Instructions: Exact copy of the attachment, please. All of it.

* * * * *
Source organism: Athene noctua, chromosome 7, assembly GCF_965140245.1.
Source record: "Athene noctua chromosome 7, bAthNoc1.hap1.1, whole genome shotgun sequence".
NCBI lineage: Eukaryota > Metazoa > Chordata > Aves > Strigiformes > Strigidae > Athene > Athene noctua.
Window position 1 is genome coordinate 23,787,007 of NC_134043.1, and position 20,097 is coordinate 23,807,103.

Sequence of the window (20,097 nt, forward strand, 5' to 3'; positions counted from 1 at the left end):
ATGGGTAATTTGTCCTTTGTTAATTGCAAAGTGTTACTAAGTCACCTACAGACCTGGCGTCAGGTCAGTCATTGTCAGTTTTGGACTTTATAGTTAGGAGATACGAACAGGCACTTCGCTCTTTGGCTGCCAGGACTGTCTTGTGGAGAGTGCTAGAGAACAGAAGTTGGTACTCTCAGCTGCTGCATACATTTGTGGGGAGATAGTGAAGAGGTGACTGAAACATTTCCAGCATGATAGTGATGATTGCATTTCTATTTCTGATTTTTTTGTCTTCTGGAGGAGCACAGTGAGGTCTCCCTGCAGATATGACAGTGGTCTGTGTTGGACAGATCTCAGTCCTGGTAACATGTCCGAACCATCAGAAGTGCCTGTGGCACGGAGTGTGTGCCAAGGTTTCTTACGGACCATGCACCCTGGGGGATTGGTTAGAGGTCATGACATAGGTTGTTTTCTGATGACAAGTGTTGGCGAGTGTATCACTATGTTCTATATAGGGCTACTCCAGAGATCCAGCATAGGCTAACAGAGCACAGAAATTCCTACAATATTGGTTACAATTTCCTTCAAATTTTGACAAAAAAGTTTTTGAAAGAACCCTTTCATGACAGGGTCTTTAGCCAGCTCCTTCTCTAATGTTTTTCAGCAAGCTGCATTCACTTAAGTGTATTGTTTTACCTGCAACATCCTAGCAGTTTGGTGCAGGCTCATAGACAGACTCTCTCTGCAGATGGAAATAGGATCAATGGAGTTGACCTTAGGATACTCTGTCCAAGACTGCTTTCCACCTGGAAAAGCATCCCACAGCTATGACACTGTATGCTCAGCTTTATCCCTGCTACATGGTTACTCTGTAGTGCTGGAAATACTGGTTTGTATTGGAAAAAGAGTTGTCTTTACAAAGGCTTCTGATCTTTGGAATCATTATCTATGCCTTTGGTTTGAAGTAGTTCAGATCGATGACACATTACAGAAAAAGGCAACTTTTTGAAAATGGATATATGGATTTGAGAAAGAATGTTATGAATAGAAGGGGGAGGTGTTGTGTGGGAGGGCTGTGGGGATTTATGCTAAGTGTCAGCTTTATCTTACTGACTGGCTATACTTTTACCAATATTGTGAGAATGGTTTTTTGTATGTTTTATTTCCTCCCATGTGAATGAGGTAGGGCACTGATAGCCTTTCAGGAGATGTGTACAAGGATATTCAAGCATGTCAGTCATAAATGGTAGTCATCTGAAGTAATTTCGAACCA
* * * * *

Source organism: Athene noctua, chromosome 7, assembly GCF_965140245.1.
Source record: "Athene noctua chromosome 7, bAthNoc1.hap1.1, whole genome shotgun sequence".
NCBI lineage: Eukaryota > Metazoa > Chordata > Aves > Strigiformes > Strigidae > Athene > Athene noctua.
Window position 1 is genome coordinate 23,787,007 of NC_134043.1, and position 20,097 is coordinate 23,807,103.

Sequence of the window (20,097 nt, forward strand, 5' to 3'; positions counted from 1 at the left end):
ATGGGTAATTTGTCCTTTGTTAATTGCAAAGTGTTACTAAGTCACCTACAGACCTGGCGTCAGGTCAGTCATTGTCAGTTTTGGACTTTATAGTTAGGAGATACGAACAGGCACTTCGCTCTTTGGCTGCCAGGACTGTCTTGTGGAGAGTGCTAGAGAACAGAAGTTGGTACTCTCAGCTGCTGCATACATTTGTGGGGAGATAGTGAAGAGGTGACTGAAACATTTCCAGCATGATAGTGATGATTGCATTTCTATTTCTGATTTTTTTGTCTTCTGGAGGAGCACAGTGAGGTCTCCCTGCAGATATGACAGTGGTCTGTGTTGGACAGATCTCAGTCCTGGTAACATGTCCGAACCATCAGAAGTGCCTGTGGCACGGAGTGTGTGCCAAGGTTTCTTACGGACCATGCACCCTGGGGGATTGGTTAGAGGTCATGACATAGGTTGTTTTCTGATGACAAGTGTTGGCGAGTGTATCACTATGTTCTATATAGGGCTACTCCAGAGATCCAGCATAGGCTAACAGAGCACAGAAATTCCTACAATATTGGTTACAATTTCCTTCAAATTTTGACAAAAAAGTTTTTGAAAGAACCCTTTCATGACAGGGTCTTTAGCCAGCTCCTTCTCTAATGTTTTTCAGCAAGCTGCATTCACTTAAGTGTATTGTTTTACCTGCAACATCCTAGCAGTTTGGTGCAGGCTCATAGACAGACTCTCTCTGCAGATGGAAATAGGATCAATGGAGTTGACCTTAGGATACTCTGTCCAAGACTGCTTTCCACCTGGAAAAGCATCCCACAGCTATGACACTGTATGCTCAGCTTTATCCCTGCTACATGGTTACTCTGTAGTGCTGGAAATACTGGTTTGTATTGGAAAAAGAGTTGTCTTTACAAAGGCTTCTGATCTTTGGAATCATTATCTATGCCTTTGGTTTGAAGTAGTTCAGATCGATGACACATTACAGAAAAAGGCAACTTTTTGAAAATGGATATATGGATTTGAGAAAGAATGTTATGAATAGAAGGGGGAGGTGTTGTGTGGGAGGGCTGTGGGGATTTATGCTAAGTGTCAGCTTTATCTTACTGACTGGCTATACTTTTACCAATATTGTGAGAATGGTTTTTTGTATGTTTTATTTCCTCCCATGTGAATGAGGTAGGGCACTGATAGCCTTTCAGGAGATGTGTACAAGGATATTCAAGCATGTCAGTCATAAATGGTAGTCATCTGAAGTAATTTCGAACCA